I was told about it last time I was in Maine and I'd come and spent a day there at that time. I really liked the place and this time I planned on spending a lot more time in the area and getting to know it a little. It was the middle of the afternoon when I got to Pembroke and I found the park again without a problem. I was afraid that perhaps the park had changed in the last couple years but I was happy to see it was just how I remembered it.

I found myself a nice spot to park the house at a little campsite, walked around for a quick look to reacquaint myself with the area, and went about gathering and chopping some wood to burn for the next week or so. I was really looking forward to my time there.

I hoped that the area would be as nice as I remembered. It's always a little dicey coming back to someplace you've only been once but have fond memories of. There's always the worry that it's not really that special after all, that the reason you enjoyed it so much the first time was because finding it was an accident or because of the way circumstances worked out at the time. By returning for a second visit you not only risk disappointment this time but you also risk ruining the nice memories you already have of the place.

More to come...

Tuesday, October 9, 2007


When I started my houses engine this morning to begin my day I caught the very tail end of Garrison Keillor's “The Writers Almanac”, just in time to hear the daily poem.

It was entitled “They'll” by Cheryl Denise.

If you have Real Audio installed you can listen to Garrison read it, which makes it even better

Copied without permission below-


take your soul
and put it in a suit,
fit you in boxes
under labels,
make you look like the Joneses.

They'll tell you go a little blonder,
suggest sky-blue
tinted contact lenses,
conceal that birthmark
under your chin.

They'll urge you to have babies
get fulfilled.
They'll say marriage is easy,
flowers from Thornhills
are all you need
to keep it together.

They'll push you to go ahead,
borrow a few more grand,
build a dream house.
Your boys need Nikes,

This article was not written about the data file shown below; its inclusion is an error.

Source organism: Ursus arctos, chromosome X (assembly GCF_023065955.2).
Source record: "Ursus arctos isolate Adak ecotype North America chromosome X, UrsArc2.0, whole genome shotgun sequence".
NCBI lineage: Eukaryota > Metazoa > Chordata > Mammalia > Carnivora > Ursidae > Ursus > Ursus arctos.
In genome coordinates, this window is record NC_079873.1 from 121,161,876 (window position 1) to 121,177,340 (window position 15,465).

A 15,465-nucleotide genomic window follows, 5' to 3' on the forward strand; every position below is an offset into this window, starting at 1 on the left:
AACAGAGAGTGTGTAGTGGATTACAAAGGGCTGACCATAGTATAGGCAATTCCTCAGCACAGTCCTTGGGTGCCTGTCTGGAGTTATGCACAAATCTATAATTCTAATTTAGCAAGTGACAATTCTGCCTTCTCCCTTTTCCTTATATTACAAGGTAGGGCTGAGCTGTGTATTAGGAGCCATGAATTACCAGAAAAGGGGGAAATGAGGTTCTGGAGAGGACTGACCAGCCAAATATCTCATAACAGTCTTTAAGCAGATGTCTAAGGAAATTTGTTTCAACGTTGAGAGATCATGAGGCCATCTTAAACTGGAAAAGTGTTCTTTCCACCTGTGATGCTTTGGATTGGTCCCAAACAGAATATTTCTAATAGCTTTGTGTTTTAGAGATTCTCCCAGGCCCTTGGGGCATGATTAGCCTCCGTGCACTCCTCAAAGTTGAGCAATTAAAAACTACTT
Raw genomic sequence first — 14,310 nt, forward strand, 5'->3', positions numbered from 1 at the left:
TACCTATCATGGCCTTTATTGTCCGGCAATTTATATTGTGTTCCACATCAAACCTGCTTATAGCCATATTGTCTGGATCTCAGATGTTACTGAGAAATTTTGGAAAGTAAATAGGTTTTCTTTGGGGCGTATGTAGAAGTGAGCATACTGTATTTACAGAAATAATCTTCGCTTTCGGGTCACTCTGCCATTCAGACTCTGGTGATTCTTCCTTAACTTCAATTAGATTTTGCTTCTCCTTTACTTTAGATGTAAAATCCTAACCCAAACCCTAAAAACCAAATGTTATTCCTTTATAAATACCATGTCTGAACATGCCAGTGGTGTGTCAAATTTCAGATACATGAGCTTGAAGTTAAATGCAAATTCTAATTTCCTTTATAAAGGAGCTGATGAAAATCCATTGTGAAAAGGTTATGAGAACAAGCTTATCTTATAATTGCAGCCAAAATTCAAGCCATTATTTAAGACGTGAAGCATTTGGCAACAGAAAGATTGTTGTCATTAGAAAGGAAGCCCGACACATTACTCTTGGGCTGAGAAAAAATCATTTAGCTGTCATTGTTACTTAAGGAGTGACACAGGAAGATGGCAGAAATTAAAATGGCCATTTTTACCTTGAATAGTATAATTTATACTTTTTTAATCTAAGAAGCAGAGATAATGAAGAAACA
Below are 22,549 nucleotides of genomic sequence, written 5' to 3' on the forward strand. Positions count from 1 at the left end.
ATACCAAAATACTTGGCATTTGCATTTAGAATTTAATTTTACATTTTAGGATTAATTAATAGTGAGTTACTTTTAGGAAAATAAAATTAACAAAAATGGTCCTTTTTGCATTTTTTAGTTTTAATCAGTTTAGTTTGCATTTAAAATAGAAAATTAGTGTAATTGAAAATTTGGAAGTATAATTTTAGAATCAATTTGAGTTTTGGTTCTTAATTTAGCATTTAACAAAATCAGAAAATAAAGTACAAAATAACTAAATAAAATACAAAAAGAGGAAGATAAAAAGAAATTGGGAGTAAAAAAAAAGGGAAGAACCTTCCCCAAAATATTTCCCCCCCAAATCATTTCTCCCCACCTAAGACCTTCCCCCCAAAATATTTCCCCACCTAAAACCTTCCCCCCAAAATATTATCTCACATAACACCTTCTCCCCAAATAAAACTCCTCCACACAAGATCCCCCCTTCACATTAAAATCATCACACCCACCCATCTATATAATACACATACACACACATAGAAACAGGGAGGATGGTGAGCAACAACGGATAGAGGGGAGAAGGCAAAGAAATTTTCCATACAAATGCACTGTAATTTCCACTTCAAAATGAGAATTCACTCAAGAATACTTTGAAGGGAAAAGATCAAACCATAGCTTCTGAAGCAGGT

your girls cheerleading,
and all you need is your job
9 to 5 in the same place.

They'll order you never to cry
in Southern States,
and never, ever dance
in the rain.

They'll repeat all the things
your preschool teacher said
in that squeaky too tight voice.

And when you slowly
let them go,
crack your suit,
ooze your soul
in the sun,
when you run through
the woods with your dog,
read poems to swaying cornfields,
pray in tall red oaks,
they'll whisper
and pretend you're crazy.

Monday, October 8, 2007

Wooly Bully

I'm either a very observant or very easily distracted driver, I haven't decided which one yet. While I've never been in an accident, well, except for that one when “a deer ran out in front of me” and I turned my dads car over in a ditch full of water to avoid it. Honest, it just came out of nowhere just as I was approaching that really sharp corner on a gravel road!

What's that? Why were there skid marks approaching the corner when I should have already been slowed down by the time I got to the corner where the deer suddenly appeared?

Come on, that was over 13 years ago, who can remember all the details? That's not what the whole point of this post was about anyway. Let's get back to where we were before we got distracted on this side story.

Like I was saying, I'm either very observant or very easily distracted while driving. When I should probably be paying closer attention to other cars, semi trucks, and deer(!) I seem to notice any little creepy crawly thing on the road directly in front of me. Lots of turtles, frogs, salamanders, mice, and, particularly at this time of year, caterpillars.

And not just any caterpillars, but the cute little fuzzy black and brown Wooly Bear caterpillars which will later turn into a very common and pretty unimpressive Isabella Tiger Moth. Still though, I've always liked these little fellas and used to find them all the time when I was a kid.